Skip to Content
Streetsblog New York City home
Streetsblog New York City home
Log In
Congestion Pricing

Adams Offers Bare Minimum to Seize Congestion Pricing’s ‘Space Dividend’ Opportunity

The mayor's list of projects supposedly meant to harness congestion pricing's expected reduction in traffic is mostly old news, according to critics.

File photo

With less than two months until the planned launch of congestion pricing, Mayor Adams on Thursday finally unveiled a list of bike, bus and pedestrian projects intended to take advantage of the drop in car traffic expected from the tolls — many of them started under his predecessor Bill de Blasio — that critics said fail to meet the moment.

MTA officials forecast a 17-percent reduction in car traffic from congestion pricing in the toll zone below 60th Street and a 9-percent reduction regionally. Yet Adams has no plans for any new pedestrian-only streets, with benefits to walking New Yorkers limited to sidewalk widenings in Manhattan and the continuation of this mayor and his predecessor's plan to convert Broadway into a "slow street" where bikes and pedestrians ostensibly have priority.

Adams's long-awaited plans to seize the onset of congestion pricing contain a handful of new proposals — including new protected bike lanes on 72nd Street and Sixth, Seventh and Tenth avenues in Manhattan, bus lanes on Church Avenue in Flatbush and a possible busway on 34th Street in Midtown — but all are still in the "community planning phase," without set timelines for completion.

The report, titled "Connecting the Core," contains 47 projects "implemented since 2019," when the state Legislature approved congestion pricing, and 37 "new" projects. Among the 37 "new" projects, 14 were previously announced, six are merely upgrades of existing facilities and eight have long been in the works.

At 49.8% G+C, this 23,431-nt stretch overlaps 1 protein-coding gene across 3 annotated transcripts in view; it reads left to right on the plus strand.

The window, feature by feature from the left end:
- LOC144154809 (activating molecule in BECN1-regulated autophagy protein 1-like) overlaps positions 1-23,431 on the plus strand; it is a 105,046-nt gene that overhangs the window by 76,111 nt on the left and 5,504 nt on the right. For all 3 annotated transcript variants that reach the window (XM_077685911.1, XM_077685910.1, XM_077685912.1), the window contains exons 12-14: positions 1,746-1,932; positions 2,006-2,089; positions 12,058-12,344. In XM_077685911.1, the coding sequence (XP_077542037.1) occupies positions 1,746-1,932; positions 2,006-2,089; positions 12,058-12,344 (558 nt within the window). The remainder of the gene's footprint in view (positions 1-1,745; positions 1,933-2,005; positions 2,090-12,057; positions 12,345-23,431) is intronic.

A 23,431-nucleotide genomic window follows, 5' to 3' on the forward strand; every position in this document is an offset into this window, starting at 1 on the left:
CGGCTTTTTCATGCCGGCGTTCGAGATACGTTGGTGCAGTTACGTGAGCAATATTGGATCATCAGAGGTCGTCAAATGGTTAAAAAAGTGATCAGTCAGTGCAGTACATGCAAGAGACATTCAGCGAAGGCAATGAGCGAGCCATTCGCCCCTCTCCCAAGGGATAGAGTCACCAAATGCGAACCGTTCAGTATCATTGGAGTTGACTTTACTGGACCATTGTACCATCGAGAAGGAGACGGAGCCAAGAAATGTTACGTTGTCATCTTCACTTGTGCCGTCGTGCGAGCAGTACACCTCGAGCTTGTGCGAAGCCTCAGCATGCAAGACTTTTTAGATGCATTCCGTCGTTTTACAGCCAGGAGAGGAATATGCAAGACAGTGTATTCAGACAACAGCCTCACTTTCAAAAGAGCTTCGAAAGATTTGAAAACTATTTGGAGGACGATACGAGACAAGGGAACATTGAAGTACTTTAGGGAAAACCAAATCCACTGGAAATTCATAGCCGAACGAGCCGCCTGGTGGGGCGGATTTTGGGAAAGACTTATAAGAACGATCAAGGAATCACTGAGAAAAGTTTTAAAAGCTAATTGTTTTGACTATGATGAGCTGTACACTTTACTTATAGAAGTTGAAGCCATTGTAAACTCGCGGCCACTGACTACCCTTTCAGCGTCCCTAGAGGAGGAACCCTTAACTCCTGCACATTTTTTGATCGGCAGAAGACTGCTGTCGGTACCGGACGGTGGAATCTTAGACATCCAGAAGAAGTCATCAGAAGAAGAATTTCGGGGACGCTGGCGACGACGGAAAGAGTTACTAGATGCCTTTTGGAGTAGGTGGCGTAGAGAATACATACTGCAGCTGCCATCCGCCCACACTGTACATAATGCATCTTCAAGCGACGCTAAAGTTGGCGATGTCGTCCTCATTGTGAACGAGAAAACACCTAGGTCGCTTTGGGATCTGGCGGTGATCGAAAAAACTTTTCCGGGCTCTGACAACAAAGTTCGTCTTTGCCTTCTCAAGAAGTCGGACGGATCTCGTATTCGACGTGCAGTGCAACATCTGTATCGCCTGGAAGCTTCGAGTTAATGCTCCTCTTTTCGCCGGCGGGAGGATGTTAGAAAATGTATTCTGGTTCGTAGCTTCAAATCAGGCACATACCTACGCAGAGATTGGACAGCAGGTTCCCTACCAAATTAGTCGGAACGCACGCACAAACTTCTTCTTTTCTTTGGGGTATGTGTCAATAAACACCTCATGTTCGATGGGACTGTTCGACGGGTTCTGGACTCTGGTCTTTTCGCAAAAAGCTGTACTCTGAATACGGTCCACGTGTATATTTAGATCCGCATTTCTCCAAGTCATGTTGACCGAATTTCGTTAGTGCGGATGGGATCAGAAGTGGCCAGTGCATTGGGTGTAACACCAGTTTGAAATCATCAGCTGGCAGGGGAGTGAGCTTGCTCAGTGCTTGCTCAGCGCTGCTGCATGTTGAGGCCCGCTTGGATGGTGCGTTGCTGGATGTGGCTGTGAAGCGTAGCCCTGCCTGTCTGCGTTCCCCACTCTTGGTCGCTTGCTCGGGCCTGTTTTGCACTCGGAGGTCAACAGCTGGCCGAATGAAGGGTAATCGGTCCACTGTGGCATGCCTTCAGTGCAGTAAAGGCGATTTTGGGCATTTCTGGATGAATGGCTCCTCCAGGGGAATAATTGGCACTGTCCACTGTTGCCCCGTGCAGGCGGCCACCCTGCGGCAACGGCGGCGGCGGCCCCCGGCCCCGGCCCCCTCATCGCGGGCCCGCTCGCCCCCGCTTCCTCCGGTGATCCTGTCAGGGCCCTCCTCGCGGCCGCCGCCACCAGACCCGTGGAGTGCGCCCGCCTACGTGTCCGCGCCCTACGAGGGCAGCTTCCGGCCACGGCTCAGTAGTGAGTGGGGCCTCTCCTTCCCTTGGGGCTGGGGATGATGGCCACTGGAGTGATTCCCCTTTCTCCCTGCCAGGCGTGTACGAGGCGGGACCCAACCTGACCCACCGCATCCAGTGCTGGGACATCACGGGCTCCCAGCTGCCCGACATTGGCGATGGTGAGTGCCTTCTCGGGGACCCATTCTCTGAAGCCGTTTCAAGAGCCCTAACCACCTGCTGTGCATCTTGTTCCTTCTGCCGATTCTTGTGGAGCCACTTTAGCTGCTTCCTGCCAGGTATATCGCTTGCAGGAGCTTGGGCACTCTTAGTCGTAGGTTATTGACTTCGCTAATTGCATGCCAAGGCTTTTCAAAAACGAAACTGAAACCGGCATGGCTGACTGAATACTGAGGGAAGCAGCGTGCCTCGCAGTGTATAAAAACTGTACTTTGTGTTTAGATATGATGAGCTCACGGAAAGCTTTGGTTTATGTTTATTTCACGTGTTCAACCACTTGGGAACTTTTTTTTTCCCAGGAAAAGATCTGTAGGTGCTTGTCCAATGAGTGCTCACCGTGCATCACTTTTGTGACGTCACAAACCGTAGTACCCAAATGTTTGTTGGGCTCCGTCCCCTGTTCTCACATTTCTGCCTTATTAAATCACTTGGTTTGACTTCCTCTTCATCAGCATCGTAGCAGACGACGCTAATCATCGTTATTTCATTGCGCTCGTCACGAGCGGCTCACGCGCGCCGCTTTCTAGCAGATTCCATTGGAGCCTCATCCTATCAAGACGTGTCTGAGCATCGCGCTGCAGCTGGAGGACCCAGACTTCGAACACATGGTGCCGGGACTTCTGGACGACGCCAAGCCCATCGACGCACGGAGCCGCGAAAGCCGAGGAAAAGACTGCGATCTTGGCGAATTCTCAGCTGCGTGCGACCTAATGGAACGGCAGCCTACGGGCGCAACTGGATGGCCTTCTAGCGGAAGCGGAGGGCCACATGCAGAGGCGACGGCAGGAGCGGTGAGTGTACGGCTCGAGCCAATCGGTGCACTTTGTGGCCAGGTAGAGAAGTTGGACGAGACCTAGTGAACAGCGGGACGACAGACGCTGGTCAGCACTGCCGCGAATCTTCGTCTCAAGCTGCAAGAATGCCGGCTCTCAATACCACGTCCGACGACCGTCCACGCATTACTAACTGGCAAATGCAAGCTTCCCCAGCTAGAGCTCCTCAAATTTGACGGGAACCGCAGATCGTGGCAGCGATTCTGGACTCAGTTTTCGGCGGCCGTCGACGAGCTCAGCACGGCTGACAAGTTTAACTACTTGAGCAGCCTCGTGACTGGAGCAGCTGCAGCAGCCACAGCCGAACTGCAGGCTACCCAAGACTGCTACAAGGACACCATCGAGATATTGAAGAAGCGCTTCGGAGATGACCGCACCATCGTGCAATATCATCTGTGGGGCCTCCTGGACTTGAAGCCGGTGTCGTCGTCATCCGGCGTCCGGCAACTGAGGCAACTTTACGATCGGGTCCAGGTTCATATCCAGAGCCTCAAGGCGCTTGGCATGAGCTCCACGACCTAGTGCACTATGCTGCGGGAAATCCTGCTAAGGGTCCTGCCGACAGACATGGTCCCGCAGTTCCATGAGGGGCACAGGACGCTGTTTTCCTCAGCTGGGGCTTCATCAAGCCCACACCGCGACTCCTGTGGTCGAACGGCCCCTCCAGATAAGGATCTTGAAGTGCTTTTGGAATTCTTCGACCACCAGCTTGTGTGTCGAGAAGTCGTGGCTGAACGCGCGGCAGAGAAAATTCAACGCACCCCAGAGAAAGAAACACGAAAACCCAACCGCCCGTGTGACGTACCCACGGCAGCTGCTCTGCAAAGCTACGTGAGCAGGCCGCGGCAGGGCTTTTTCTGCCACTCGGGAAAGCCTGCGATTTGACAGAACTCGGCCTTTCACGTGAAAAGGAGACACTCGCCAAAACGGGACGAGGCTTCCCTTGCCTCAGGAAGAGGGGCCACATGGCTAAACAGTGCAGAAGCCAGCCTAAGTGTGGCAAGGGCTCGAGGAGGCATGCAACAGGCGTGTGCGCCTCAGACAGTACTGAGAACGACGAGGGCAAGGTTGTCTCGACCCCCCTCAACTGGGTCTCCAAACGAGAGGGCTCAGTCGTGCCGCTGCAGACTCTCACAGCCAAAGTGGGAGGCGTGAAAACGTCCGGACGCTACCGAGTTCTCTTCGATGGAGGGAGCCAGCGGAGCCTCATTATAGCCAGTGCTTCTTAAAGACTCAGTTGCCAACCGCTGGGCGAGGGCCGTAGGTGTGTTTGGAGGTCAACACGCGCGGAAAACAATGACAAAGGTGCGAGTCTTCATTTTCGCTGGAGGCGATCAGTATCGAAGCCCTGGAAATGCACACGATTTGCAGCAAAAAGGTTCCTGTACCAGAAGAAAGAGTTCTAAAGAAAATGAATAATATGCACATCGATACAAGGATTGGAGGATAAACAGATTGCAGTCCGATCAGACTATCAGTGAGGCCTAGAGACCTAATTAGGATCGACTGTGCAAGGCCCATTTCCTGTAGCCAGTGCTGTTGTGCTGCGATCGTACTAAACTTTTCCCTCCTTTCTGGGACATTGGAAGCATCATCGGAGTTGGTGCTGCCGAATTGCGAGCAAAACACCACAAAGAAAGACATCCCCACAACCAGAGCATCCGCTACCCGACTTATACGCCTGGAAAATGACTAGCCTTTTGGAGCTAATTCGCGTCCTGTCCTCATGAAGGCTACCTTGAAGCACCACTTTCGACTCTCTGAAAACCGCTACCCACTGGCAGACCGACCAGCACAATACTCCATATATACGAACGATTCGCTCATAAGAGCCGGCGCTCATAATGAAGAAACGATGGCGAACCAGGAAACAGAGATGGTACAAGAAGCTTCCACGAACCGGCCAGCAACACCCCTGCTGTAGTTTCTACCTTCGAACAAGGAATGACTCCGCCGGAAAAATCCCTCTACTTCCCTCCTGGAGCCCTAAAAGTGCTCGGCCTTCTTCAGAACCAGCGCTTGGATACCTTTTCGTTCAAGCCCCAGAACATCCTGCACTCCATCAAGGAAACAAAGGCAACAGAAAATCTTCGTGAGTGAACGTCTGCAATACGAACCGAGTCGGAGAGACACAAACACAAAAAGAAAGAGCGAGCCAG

Just 17 had not been announced at all before the report's release.

"Most of this is old news. It's not rising to the challenge of taking advantage of this big one-time historical drop in traffic we're going to get," said Bike New York Advocacy Director Jon Orcutt, who has spent years advocating for the Department of Transportation to capitalize on the "space dividend" of congestion pricing to make more room for pedestrians, cyclists and bus riders.

The report's signature announcement for 34th Street is a re-hash of a project proposed (and killed) during Mayor Michael Bloomberg's third term. And DOT's upcoming expansion of bicycle and pedestrian access on the Queensboro Bridge this summer was first announced back in 2017.

Brooklyn can likely expect a significant reduction in car traffic thanks to congestion pricing, but "Connecting the Core" also includes no new bike lane proposals for any part of Brooklyn. Instead, the report simply touts protected bike lanes proposed under de Blasio on Fourth Avenue, Ashland Place, Meeker Avenue and McGuinness Boulevard.

City Hall's plans to extend or upgrade existing protected bike lanes on Third, Sixth, Seventh and 10th avenues in the congestion zone, meanwhile, hardly depend on the extra space created by the new tolls, according to Orcutt, who served as DOT Policy Director during the Bloomberg and de Blasio administrations.